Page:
I see coding as an hobby -- it's something I'd never do as a profession. I appreciate all people who do it as a profession, and wish them the best of luck. I just think there is more to life out there, and sitting on your backside all day will only make you regret it in years to come. :

I think we've gone way off topic hehe.
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  #4  
Old 11 May 2008, 13:16
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Adrian Schneider Adrian Schneider is offline
 
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How do you work that out? In the Royal Marines you do have a social life - as well as getting to travel the world. Really, that is living life to the max.

I see coding as an hobby -- it's something I'd never do as a profession. I appreciate all people who do it as a profession, and wish them the best of luck. I just think there is more to life out there, and sitting on your backside all day will only make you regret it in years to come. :
If you sit on your backside all day then yeah, you are missing out.

If you are self employed you can set your own hours, spend more time with your family, and even have them near when you are working. We're expecting a little girl this fall, and I couldn't imagine being away from them for months at a time. I am not limited to working in one physical location, which lets me travel as I want to. Best of both words? I think so.

I've travelled around a bit due to programming too... met a few clients of mine in North America, and will probably continue to meet them worldwide in the years to come.

Just because you are coding, it doesn't mean you sit on your ass all day and have no social life.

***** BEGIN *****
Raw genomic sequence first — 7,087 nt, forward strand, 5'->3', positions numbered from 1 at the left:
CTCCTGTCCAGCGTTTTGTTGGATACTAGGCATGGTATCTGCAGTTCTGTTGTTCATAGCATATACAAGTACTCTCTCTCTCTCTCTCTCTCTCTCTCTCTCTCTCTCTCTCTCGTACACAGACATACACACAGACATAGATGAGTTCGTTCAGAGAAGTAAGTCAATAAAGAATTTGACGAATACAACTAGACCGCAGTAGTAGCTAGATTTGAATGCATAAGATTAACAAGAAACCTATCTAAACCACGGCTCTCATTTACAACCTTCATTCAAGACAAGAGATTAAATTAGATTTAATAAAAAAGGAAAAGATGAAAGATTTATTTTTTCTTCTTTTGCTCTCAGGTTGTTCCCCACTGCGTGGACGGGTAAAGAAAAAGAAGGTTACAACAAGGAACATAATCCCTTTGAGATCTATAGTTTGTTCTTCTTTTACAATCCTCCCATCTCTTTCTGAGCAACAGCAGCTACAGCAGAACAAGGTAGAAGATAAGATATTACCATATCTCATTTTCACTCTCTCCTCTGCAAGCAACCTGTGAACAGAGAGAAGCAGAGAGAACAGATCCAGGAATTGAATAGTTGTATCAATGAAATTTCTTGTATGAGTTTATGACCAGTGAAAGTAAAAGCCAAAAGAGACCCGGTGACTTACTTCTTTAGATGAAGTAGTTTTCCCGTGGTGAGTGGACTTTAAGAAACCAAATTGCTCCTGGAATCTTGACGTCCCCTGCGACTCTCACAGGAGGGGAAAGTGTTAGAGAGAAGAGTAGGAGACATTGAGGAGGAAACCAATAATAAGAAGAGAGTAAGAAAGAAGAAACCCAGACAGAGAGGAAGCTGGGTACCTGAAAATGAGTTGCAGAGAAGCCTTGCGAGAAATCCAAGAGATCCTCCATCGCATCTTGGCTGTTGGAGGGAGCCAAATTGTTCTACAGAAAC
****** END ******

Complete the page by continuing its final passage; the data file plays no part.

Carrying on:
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  #5  
Old 11 May 2008, 13:40
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Boofo Boofo is offline
 
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Real name: Rob
Originally Posted by SirAdrian View Post
Just because you are coding, it doesn't mean you sit on your ass all day and have no social life.
So... that is a bad thing?
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  #6  
Old 11 May 2008, 14:40
Jase2 Jase2 is offline
 
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Originally Posted by SirAdrian View Post
If you sit on your backside all day then yeah, you are missing out.

If you are self employed you can set your own hours, spend more time with your family, and even have them near when you are working. We're expecting a little girl this fall, and I couldn't imagine being away from them for months at a time. I am not limited to working in one physical location, which lets me travel as I want to. Best of both words? I think so.

I've travelled around a bit due to programming too... met a few clients of mine in North America, and will probably continue to meet them worldwide in the years to come.

Just because you are coding, it doesn't mean you sit on your ass all day and have no social life.
Where have I said you have no social life?

My point is being, I'd never do coding as a profession -- there is more to life. YOU ONLY LIVE ONCE! At least in the Royal Marines you get a sense of achievement

I'm not on the computer as much as I'd like now - life is too short to sit in front of a computer all day.